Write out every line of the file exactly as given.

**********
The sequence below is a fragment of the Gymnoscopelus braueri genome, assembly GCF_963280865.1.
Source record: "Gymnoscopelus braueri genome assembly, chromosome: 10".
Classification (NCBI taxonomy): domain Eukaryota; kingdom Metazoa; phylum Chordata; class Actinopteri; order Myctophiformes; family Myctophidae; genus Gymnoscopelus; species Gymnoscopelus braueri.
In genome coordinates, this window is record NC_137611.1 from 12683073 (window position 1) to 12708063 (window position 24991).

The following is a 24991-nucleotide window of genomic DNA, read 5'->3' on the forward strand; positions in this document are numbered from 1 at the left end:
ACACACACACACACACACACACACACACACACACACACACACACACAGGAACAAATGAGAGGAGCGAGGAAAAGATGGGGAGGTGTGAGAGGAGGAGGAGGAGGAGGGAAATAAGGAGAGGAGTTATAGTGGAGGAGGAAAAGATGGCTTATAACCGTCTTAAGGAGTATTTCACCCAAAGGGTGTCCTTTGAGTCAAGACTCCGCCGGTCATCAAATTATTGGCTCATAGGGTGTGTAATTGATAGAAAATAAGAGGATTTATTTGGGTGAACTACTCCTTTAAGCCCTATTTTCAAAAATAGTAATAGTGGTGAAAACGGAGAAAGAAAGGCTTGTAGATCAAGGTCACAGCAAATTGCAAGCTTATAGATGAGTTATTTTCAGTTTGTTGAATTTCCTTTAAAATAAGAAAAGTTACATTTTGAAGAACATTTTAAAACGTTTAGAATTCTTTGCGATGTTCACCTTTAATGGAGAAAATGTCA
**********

The sequence below is a fragment of the Gymnoscopelus braueri genome, assembly GCF_963280865.1.
Source record: "Gymnoscopelus braueri genome assembly, chromosome: 10".
Classification (NCBI taxonomy): domain Eukaryota; kingdom Metazoa; phylum Chordata; class Actinopteri; order Myctophiformes; family Myctophidae; genus Gymnoscopelus; species Gymnoscopelus braueri.
In genome coordinates, this window is record NC_137611.1 from 12683073 (window position 1) to 12708063 (window position 24991).

The following is a 24991-nucleotide window of genomic DNA, read 5'->3' on the forward strand; positions in this document are numbered from 1 at the left end:
ACACACACACACACACACACACACACACACACACACACACACACACAGGAACAAATGAGAGGAGCGAGGAAAAGATGGGGAGGTGTGAGAGGAGGAGGAGGAGGAGGGAAATAAGGAGAGGAGTTATAGTGGAGGAGGAAAAGATGGCTTATAACCGTCTTAAGGAGTATTTCACCCAAAGGGTGTCCTTTGAGTCAAGACTCCGCCGGTCATCAAATTATTGGCTCATAGGGTGTGTAATTGATAGAAAATAAGAGGATTTATTTGGGTGAACTACTCCTTTAAGCCCTATTTTCAAAAATAGTAATAGTGGTGAAAACGGAGAAAGAAAGGCTTGTAGATCAAGGTCACAGCAAATTGCAAGCTTATAGATGAGTTATTTTCAGTTTGTTGAATTTCCTTTAAAATAAGAAAAGTTACATTTTGAAGAACATTTTAAAACGTTTAGAATTCTTTGCGATGTTCACCTTTAATGGAGAAAATGTCA